On May 6, the School Board members discussed the rules governing student clubs on campus for the next school year but did not come to any conclusions. The discussion came almost immediately after the Board settled a lawsuit with the ACLU that would allow 8th grader Bayli Silberstein to form a GSA that can meet for the remainder of the current school year, which ends in June.
At the May 6 meeting, school district attorney Stephen Johnson said that at the board’s May 13 meeting, he would bring more information about what clubs do and do not meet the criteria of the most-discussed plan, which would limit middle school clubs to those promoting critical thinking, community services, business, athletics and art. Right now, it’s unclear whether a GSA would fit into any of those categories.
The battle for the school club goes back to Nov. 2012, when Bayli Silberstein, 14, first requested permission to form the club. On Jan. 23, the ACLU sent a letter to Lake County School Board attorney Stephen Johnson, demanding the district follow through on Silberstein’s request for a GSA to “confront bullying, educate the school community, and promote acceptance and equality for lesbian, gay, bisexual, and transgender students.”
According to Silberstien, school officials ignored her request. After the ACLU sent the letter, the School Board proposed a plan to ban all non-curricular student clubs, rather than allow the GSA.
On March 11, the board voted 3-2 in favor of allowing non-curricular clubs, which would pave the way for the GSA. The district attorney presented three options: allowing non-curricular clubs at the districts’ high schools while closing them to middle schools, allowing non-curricular clubs at both high schools and middle schools, or closing non-curricular clubs to both high schools and middle schools.
Board members Rosanne Brandeburg, Debbie Stivender and Chairwoman Kyleen Fischer were the votes in favor, while Tod Howard and Bill Mathias voted to ban non-curricular clubs in middle schools but to allow them in high schools.
However, on April 22, the board voted 4-1 to table the GSA discussion after a change to Senate Bill 1076, which will go into effect July 1 and potentially no longer requires Florida middle schools to adhere to the federal Equal Access Act. That Act protects student’s rights to organize clubs in secondary schools. Governor Rick Scott signed the bill into law on April 22, the same day of the school board meeting.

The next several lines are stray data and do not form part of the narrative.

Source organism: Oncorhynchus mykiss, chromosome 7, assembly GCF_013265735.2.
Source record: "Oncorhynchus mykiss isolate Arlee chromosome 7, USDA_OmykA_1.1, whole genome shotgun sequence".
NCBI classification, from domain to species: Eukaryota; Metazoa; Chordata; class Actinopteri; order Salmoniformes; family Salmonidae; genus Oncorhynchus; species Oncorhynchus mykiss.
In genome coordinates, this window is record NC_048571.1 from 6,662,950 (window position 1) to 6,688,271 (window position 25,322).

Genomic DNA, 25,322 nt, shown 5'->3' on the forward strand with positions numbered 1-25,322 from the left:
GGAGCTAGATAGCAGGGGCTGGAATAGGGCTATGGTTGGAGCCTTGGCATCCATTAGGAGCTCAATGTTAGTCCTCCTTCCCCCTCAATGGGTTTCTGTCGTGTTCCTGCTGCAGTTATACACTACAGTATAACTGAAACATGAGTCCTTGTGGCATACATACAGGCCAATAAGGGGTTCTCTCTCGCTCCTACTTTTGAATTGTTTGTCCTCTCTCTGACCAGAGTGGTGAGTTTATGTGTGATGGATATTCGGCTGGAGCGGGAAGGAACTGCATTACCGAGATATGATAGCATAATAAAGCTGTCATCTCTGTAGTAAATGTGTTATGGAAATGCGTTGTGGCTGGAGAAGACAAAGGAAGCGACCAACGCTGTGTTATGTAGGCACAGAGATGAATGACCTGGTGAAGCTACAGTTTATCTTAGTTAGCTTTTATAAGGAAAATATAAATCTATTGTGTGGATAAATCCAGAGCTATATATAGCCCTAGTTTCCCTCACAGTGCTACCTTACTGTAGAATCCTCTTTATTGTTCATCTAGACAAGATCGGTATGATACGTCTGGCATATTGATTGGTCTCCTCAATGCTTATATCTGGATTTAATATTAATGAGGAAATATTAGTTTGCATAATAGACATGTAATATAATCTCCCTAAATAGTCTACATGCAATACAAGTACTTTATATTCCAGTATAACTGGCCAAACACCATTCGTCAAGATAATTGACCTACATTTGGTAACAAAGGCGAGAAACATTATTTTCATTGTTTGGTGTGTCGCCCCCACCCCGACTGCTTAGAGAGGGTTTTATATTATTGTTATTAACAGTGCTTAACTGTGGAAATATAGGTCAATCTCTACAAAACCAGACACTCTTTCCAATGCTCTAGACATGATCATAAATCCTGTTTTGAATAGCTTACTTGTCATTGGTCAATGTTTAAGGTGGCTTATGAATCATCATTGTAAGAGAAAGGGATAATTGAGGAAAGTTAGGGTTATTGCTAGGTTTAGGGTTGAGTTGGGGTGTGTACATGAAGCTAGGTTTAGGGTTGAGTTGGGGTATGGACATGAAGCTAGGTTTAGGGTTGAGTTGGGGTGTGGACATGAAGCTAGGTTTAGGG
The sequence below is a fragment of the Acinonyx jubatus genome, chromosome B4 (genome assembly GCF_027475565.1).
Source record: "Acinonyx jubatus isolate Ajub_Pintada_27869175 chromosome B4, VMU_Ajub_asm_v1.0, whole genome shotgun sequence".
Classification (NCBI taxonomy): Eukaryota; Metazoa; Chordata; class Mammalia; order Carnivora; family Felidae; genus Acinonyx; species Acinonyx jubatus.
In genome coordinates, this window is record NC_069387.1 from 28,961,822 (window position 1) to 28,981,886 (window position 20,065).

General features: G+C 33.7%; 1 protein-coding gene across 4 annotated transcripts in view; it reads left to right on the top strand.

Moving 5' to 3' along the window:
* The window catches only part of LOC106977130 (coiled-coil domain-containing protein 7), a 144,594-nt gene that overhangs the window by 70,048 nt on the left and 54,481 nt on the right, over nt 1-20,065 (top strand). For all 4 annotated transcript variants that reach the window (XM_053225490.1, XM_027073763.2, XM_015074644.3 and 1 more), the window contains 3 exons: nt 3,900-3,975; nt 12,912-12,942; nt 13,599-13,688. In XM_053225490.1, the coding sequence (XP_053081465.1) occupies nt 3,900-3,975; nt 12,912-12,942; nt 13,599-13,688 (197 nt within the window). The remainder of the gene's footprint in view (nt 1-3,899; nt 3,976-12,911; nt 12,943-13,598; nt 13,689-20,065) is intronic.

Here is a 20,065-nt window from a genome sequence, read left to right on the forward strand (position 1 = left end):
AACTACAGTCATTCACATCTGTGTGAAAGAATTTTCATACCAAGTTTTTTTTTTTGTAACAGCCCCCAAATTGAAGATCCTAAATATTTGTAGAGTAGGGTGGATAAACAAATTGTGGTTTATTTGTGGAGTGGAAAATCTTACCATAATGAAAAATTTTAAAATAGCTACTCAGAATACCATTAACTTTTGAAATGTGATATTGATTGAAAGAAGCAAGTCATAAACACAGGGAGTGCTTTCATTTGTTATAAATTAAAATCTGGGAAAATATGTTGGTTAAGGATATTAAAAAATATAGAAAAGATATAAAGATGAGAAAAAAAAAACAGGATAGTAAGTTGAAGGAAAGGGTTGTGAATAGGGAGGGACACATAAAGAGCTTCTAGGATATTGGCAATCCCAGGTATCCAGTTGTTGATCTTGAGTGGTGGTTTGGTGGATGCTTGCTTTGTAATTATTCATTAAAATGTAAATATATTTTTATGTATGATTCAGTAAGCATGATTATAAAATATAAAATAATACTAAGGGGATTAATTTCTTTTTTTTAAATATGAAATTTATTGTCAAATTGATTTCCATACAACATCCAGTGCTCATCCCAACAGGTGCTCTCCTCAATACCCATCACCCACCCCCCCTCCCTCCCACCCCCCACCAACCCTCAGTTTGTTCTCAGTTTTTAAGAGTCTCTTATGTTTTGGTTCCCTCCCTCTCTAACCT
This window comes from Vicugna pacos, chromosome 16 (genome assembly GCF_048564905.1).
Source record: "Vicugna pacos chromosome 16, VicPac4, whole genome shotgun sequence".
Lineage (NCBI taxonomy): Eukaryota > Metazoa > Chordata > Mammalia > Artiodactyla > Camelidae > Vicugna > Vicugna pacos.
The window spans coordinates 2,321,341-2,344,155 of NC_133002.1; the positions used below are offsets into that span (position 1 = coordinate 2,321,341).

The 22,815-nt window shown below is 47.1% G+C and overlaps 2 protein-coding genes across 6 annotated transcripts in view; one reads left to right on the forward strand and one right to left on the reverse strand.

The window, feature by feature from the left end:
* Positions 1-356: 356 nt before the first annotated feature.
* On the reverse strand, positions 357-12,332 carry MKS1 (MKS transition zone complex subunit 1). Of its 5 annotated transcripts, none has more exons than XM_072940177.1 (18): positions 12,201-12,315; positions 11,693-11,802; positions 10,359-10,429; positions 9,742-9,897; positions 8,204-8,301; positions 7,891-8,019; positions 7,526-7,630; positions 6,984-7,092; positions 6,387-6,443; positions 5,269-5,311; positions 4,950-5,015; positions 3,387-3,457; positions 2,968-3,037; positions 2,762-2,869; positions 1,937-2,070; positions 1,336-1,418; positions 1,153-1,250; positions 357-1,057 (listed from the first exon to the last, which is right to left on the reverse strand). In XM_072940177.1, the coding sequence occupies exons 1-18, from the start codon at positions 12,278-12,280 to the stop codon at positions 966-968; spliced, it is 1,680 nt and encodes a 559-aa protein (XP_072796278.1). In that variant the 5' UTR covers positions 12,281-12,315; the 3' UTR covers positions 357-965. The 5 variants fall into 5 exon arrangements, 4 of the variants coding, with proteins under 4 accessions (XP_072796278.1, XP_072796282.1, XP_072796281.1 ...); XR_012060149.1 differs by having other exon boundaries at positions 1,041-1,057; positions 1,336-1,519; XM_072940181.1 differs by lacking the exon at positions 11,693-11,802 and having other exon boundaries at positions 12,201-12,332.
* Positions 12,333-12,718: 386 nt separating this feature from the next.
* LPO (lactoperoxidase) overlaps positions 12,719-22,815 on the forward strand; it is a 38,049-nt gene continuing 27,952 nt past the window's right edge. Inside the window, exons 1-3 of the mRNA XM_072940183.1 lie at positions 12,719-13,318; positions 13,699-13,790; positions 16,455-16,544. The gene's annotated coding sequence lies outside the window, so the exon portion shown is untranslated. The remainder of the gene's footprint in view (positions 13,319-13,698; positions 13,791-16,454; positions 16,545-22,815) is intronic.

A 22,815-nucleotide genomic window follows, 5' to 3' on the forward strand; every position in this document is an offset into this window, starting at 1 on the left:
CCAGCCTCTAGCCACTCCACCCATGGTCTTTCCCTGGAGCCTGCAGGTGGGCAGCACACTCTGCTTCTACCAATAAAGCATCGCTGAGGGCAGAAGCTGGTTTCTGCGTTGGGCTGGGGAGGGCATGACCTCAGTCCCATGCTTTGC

Both Matthias and Howard admitted to lobbying for that law change.
Matthias, who represents District 1 in Lake County, has been a vocal opponent of a countywide policy permitting Silberstein to form a GSA at Carver Middle School.
The ACLU of Florida filed a lawsuit on May 1, claiming that the School Board, District Superintendent and Principal of Carver Middle School violated Silberstein’s rights under the federal Equal Access Act and the First Amendment to the United States Constitution.
On May 2, the School Board relented.
According to the ACLU, the parties in the case have entered into a consent decree allowing Silberstein to form the club for the remainder of the school year. That decree says the club will be officially recognized and can meet on the same terms as any other club.
“I’m just so happy that our club is finally going to be allowed to meet,” said Silberstein in a media release following the May 2 victory. “There’s only about a month left of school, but that’s still a month we can use to start doing the work to make this school a safer and more welcoming place.”
From our media partner Watermark